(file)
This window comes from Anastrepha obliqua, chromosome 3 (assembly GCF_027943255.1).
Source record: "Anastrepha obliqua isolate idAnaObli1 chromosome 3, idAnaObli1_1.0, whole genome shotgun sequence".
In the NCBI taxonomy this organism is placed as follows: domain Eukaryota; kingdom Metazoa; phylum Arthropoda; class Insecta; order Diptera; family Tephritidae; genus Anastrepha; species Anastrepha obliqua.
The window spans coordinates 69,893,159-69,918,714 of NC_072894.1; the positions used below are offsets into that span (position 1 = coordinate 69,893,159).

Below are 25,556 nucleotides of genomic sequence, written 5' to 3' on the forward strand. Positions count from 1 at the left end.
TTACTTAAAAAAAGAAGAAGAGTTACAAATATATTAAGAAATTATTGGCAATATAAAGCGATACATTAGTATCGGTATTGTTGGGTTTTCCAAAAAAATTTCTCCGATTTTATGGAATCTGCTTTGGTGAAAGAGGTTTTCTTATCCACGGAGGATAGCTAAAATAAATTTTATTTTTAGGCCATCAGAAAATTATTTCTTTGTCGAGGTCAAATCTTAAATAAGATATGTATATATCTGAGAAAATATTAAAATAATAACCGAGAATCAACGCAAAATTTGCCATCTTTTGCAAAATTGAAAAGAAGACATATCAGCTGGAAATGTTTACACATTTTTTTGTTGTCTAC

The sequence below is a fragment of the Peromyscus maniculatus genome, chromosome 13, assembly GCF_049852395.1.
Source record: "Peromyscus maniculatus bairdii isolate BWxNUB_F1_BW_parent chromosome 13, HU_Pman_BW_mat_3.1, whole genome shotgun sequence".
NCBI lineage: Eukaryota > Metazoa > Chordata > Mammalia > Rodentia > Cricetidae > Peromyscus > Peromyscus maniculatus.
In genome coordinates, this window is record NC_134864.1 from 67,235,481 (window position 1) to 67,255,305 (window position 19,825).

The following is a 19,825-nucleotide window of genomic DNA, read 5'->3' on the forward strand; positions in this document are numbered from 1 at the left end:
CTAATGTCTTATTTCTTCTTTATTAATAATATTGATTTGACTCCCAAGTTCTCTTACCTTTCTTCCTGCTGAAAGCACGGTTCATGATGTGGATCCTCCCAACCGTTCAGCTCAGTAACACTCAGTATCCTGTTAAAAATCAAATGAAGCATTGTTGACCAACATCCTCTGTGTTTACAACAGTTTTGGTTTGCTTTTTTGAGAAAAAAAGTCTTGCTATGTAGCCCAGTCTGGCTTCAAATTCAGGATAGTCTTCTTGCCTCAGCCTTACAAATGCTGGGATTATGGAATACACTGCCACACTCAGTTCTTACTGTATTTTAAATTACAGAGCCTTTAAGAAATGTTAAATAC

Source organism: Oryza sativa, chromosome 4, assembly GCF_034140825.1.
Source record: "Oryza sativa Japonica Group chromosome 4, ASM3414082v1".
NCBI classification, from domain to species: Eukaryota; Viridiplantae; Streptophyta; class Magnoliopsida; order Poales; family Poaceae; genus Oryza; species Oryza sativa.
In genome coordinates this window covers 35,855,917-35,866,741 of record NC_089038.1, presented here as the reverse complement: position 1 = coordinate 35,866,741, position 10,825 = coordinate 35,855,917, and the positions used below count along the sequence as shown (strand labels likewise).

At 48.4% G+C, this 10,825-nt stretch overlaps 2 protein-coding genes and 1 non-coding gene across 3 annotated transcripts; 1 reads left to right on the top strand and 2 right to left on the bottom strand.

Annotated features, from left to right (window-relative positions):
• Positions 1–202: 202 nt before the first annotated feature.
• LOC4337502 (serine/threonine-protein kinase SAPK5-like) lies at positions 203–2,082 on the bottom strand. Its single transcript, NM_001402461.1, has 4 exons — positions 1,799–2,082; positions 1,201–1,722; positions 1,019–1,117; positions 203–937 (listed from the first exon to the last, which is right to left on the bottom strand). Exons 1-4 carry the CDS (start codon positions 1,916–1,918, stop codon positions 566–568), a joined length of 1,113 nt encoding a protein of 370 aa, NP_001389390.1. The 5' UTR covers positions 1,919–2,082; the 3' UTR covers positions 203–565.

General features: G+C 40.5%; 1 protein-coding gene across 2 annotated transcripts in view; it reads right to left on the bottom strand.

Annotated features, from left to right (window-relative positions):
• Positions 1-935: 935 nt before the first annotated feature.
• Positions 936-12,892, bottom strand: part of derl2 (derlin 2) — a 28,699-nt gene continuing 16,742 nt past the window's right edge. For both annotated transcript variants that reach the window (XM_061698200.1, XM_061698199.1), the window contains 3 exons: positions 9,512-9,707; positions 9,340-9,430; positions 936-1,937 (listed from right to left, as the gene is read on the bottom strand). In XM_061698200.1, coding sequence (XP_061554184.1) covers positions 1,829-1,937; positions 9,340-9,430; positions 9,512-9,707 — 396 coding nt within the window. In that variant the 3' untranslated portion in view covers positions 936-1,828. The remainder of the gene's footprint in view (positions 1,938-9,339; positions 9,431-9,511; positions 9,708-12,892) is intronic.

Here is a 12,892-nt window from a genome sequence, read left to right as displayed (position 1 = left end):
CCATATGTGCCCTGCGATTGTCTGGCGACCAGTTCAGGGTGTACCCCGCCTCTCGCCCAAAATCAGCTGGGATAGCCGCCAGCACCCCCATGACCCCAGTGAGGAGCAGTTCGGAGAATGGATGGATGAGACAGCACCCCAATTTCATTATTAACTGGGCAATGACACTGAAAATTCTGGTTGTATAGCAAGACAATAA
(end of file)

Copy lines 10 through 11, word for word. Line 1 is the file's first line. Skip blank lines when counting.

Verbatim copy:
In genome coordinates, this window is record NC_134864.1 from 67,235,481 (window position 1) to 67,255,305 (window position 19,825).

The following is a 19,825-nucleotide window of genomic DNA, read 5'->3' on the forward strand; positions in this document are numbered from 1 at the left end: